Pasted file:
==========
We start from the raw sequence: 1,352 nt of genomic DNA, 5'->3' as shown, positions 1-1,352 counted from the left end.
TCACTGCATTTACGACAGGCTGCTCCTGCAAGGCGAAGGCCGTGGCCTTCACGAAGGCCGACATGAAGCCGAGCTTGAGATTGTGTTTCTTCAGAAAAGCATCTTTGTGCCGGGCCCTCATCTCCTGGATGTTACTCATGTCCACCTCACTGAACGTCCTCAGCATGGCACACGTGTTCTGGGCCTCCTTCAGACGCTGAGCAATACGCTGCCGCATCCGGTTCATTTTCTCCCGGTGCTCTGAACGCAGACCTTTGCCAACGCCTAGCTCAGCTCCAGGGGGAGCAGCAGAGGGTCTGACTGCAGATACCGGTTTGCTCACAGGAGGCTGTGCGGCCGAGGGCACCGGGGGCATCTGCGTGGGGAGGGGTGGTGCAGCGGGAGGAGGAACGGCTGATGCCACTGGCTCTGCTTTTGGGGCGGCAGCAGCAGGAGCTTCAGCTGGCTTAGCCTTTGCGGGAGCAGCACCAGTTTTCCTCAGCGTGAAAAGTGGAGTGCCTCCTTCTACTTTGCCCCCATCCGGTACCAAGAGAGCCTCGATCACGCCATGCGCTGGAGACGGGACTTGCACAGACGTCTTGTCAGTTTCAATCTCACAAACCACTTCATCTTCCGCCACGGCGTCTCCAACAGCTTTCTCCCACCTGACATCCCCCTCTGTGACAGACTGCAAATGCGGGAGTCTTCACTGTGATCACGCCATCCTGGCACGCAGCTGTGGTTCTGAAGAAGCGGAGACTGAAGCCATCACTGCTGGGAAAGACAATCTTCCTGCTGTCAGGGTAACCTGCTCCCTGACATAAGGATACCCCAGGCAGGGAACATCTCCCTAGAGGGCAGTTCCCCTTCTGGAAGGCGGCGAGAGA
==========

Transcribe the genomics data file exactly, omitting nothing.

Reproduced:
We start from the raw sequence: 1,352 nt of genomic DNA, 5'->3' as shown, positions 1-1,352 counted from the left end.
TCACTGCATTTACGACAGGCTGCTCCTGCAAGGCGAAGGCCGTGGCCTTCACGAAGGCCGACATGAAGCCGAGCTTGAGATTGTGTTTCTTCAGAAAAGCATCTTTGTGCCGGGCCCTCATCTCCTGGATGTTACTCATGTCCACCTCACTGAACGTCCTCAGCATGGCACACGTGTTCTGGGCCTCCTTCAGACGCTGAGCAATACGCTGCCGCATCCGGTTCATTTTCTCCCGGTGCTCTGAACGCAGACCTTTGCCAACGCCTAGCTCAGCTCCAGGGGGAGCAGCAGAGGGTCTGACTGCAGATACCGGTTTGCTCACAGGAGGCTGTGCGGCCGAGGGCACCGGGGGCATCTGCGTGGGGAGGGGTGGTGCAGCGGGAGGAGGAACGGCTGATGCCACTGGCTCTGCTTTTGGGGCGGCAGCAGCAGGAGCTTCAGCTGGCTTAGCCTTTGCGGGAGCAGCACCAGTTTTCCTCAGCGTGAAAAGTGGAGTGCCTCCTTCTACTTTGCCCCCATCCGGTACCAAGAGAGCCTCGATCACGCCATGCGCTGGAGACGGGACTTGCACAGACGTCTTGTCAGTTTCAATCTCACAAACCACTTCATCTTCCGCCACGGCGTCTCCAACAGCTTTCTCCCACCTGACATCCCCCTCTGTGACAGACTGCAAATGCGGGAGTCTTCACTGTGATCACGCCATCCTGGCACGCAGCTGTGGTTCTGAAGAAGCGGAGACTGAAGCCATCACTGCTGGGAAAGACAATCTTCCTGCTGTCAGGGTAACCTGCTCCCTGACATAAGGATACCCCAGGCAGGGAACATCTCCCTAGAGGGCAGTTCCCCTTCTGGAAGGCGGCGAGAGA